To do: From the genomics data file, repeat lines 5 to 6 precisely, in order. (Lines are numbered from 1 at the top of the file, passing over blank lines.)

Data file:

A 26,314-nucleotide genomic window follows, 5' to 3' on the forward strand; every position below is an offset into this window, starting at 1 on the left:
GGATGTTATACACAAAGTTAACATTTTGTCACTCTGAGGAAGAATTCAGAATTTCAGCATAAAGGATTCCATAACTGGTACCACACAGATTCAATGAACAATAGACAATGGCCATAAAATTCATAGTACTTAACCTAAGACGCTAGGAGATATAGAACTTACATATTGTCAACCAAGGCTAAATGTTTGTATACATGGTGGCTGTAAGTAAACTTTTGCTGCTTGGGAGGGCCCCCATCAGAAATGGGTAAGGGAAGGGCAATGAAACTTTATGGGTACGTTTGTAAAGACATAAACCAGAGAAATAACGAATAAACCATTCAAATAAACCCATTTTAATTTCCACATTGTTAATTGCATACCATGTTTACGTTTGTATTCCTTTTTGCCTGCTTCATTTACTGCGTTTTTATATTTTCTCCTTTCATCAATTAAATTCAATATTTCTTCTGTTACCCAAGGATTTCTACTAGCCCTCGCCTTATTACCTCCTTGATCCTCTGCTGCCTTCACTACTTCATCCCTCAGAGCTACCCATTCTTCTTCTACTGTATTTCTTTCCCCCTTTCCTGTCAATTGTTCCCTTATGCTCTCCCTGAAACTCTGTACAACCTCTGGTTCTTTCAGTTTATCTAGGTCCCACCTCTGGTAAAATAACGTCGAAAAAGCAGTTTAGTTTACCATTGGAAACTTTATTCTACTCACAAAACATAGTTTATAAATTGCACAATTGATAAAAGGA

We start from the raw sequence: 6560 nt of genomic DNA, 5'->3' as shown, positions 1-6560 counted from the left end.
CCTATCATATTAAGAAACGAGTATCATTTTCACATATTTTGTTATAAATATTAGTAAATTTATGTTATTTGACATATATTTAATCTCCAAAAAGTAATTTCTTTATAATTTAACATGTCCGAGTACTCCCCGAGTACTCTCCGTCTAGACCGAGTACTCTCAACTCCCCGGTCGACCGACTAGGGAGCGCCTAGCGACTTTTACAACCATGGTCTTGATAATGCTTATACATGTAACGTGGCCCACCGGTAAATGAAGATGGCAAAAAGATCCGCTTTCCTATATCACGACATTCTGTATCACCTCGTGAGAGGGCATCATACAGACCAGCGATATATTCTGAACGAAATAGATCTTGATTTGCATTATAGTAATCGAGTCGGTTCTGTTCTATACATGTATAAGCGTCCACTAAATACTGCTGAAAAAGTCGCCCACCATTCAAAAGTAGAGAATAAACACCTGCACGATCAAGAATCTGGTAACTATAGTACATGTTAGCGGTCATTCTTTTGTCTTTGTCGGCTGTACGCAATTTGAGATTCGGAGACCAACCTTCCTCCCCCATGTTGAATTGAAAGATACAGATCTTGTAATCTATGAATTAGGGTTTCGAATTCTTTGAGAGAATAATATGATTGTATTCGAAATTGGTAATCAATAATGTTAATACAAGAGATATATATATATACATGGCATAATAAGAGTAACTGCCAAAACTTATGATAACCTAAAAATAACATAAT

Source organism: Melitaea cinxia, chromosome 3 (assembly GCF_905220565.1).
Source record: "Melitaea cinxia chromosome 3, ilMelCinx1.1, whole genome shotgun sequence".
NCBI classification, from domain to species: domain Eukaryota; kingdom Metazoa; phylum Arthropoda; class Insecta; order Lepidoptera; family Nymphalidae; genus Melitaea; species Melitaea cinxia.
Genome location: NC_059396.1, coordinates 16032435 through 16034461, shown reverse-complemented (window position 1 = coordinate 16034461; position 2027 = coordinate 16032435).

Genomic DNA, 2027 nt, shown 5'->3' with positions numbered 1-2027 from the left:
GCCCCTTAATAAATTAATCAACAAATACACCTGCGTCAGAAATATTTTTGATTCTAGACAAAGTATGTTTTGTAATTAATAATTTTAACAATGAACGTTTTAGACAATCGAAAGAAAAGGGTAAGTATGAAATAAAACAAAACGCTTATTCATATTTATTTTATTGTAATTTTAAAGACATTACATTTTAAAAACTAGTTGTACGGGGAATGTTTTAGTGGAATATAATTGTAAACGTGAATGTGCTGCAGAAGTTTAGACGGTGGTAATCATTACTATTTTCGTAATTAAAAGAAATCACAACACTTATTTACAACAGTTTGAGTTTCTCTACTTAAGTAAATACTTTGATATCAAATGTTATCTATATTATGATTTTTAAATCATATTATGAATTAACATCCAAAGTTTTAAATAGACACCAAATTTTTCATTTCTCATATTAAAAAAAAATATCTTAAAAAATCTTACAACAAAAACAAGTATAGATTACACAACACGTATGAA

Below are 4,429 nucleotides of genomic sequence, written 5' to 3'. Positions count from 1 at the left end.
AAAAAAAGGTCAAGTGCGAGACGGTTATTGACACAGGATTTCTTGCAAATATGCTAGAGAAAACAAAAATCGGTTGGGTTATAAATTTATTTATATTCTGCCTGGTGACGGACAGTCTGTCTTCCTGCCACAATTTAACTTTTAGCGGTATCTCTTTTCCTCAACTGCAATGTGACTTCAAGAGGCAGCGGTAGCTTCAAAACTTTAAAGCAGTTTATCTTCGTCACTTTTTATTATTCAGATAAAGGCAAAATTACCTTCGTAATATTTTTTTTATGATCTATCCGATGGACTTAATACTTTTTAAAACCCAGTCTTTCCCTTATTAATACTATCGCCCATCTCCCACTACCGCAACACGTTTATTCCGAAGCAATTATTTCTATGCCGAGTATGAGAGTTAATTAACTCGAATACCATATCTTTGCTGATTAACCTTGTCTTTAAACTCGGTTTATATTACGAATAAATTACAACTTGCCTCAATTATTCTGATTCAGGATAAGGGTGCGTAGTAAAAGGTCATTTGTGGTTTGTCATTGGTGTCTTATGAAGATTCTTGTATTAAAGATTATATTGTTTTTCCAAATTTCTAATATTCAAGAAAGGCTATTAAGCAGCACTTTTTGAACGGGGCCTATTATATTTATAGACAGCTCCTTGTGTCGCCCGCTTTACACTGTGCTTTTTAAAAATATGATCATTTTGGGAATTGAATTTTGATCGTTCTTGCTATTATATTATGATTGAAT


Source organism: Melitaea cinxia, chromosome 3 (assembly GCF_905220565.1).
Source record: "Melitaea cinxia chromosome 3, ilMelCinx1.1, whole genome shotgun sequence".